AWS Compute Blog

Using an Amazon MQ network of broker topologies for distributed microservices

This post is written by Suranjan Choudhury Senior Manager SA and Anil Sharma, Apps Modernization SA.

This blog looks at ActiveMQ topologies that customers can evaluate when planning hybrid deployment architectures spanning AWS Regions and customer data centers, using a network of brokers. A network of brokers can have brokers on-premises and Amazon MQ brokers on AWS.

Distributing broker nodes across AWS and on-premises allows for messaging infrastructure to scale, provide higher performance, and improve reliability. This post also explains a topology spanning two Regions and demonstrates how to deploy on AWS.

A network of brokers is composed of multiple simultaneously active single-instance brokers or active/standby brokers. A network of brokers provides a large-scale messaging fabric in which multiple brokers are networked together. It allows a system to survive the failure of a broker. It also allows distributed messaging. Applications on remote, disparate networks can exchange messages with each other. A network of brokers helps to scale the overall broker throughput in your network, providing increased availability and performance.

Types of ActiveMQ topologies

Network of brokers can be configured in a variety of topologies – for example, mesh, concentrator, and hub and spoke. The topology depends on requirements such as security and network policies, reliability, scaling and throughput, and management and operational overheads. You can configure individual brokers to operate as a single broker or in an active/standby configuration.

Mesh topology

Mesh topology

A mesh topology provides multiple brokers that are all connected to each other. This example connects three single-instance brokers, but you can configure more brokers as a mesh. The mesh topology needs subnet security group rules to be opened for allowing brokers in internal subnets to communicate with brokers in external subnets.

For scaling, it’s simpler to add new brokers for incrementing overall broker capacity. The mesh topology by design offers higher reliability with no single point of failure. Operationally, adding or deleting of nodes requires broker re-configuration and restarting the broker service.

Concentrator topology

Concentrator topology

In a concentrator topology, you deploy brokers in two (or more) layers to funnel incoming connections into a smaller collection of services. This topology allows segmenting brokers into internal and external subnets without any additional security group changes. If additional capacity is needed, you can add new brokers without needing to update other brokers’ configurations. The concentrator topology provides higher reliability with alternate paths for each broker. This enables hybrid deployments with lower operational overheads.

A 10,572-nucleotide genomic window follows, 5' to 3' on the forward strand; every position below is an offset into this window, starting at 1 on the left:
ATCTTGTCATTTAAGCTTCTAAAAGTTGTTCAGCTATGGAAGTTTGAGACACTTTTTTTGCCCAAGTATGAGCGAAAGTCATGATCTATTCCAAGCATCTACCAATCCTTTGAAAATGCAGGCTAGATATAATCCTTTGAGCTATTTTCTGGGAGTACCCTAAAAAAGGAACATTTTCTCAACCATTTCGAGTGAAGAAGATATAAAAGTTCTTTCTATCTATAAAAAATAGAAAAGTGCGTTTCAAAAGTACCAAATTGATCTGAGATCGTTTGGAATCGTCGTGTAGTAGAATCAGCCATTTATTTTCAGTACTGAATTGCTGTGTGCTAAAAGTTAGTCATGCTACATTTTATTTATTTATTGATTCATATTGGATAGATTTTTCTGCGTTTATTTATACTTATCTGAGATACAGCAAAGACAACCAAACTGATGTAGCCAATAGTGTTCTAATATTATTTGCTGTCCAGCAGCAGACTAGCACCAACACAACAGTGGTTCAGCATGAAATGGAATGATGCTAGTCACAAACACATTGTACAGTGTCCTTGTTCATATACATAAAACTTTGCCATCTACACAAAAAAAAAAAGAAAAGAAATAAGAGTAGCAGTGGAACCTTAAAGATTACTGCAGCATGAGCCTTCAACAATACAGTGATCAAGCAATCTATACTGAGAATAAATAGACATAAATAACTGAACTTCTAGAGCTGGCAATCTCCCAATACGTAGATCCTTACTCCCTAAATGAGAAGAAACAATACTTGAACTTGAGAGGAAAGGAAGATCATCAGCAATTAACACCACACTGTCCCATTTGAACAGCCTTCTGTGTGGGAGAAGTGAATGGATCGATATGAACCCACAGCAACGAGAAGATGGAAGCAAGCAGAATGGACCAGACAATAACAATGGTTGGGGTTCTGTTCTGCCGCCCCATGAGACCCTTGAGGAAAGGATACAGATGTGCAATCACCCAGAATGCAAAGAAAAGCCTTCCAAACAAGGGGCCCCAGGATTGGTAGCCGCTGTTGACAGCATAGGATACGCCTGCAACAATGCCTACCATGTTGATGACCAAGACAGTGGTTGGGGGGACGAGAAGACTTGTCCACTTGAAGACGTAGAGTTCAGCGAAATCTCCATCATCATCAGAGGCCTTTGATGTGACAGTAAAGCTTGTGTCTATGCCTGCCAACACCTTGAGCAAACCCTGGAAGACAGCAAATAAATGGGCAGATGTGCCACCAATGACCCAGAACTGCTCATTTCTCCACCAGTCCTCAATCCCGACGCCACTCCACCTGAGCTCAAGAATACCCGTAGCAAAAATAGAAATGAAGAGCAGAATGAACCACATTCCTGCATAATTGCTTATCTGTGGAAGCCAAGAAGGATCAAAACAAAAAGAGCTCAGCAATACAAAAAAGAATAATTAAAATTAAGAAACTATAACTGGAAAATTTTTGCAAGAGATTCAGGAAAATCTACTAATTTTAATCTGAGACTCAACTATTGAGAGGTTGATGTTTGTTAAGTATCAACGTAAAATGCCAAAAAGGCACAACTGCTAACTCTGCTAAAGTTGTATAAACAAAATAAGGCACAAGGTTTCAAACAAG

Hub and spoke topology

Hub and spoke topology

A hub and spoke topology preserves messages if there is disruption to any broker on a spoke. Messages are forwarded throughout and only the central Broker1 is critical to the network’s operation. Subnet security group rules must be opened to allow brokers in internal subnets to communicate with brokers in external subnets.

Adding brokers for scalability is constrained by the hub’s capacity. Hubs are a single point of failure and should be configured as active-standby to increase reliability. In this topology, depending on the location of the hub, there may be increased bandwidth needs and latency challenges.

Using a concentrator topology for large-scale hybrid deployments

When planning deployments spanning AWS and customer data centers, the starting point is the concentrator topology. The brokers are deployed in tiers such that brokers in each tier connect to fewer brokers at the next tier. This allows you to funnel connections and messages from a large number of producers to a smaller number of brokers. This concentrates messages at fewer subscribers:

Hybrid deployment topology

Deploying ActiveMQ brokers across Regions and on-premises

When placing brokers on-premises and in the AWS Cloud in a hybrid network of broker topologies, security and network routing are key. The following diagram shows a typical hybrid topology:

Typical hybrid topology

Amazon MQ brokers on premises are placed behind a firewall. They can communicate to Amazon MQ brokers through an IPsec tunnel terminating on the on-premises firewall. On the AWS side, this tunnel terminates on an AWS Transit Gateway (TGW). The TGW routes all network traffic to a firewall in AWS in a service VPC.

The firewall inspects the network traffic and routes all inspected traffic sent back to the transit gateway. The TGW, based on routing configured, sends the traffic to the Amazon MQ broker in the application VPC. This broker concentrates messages from Amazon MQ brokers hosted on AWS. The on premises brokers and the AWS brokers form a hybrid network of brokers that spans AWS and customer data center. This allows applications and services to communicate securely. This architecture exposes only the concentrating broker to receive and send messages to the broker on premises. The applications are protected from outside, non-validated network traffic.

This blog shows how to create a cross-Region network of brokers. This topology removes multiple brokers in the internal subnet. However, in a production environment, you have multiple brokers’ internal subnets catering to multiple producers and consumers. This topology spans an AWS Region and an on-premises customer data center represented in a second AWS Region: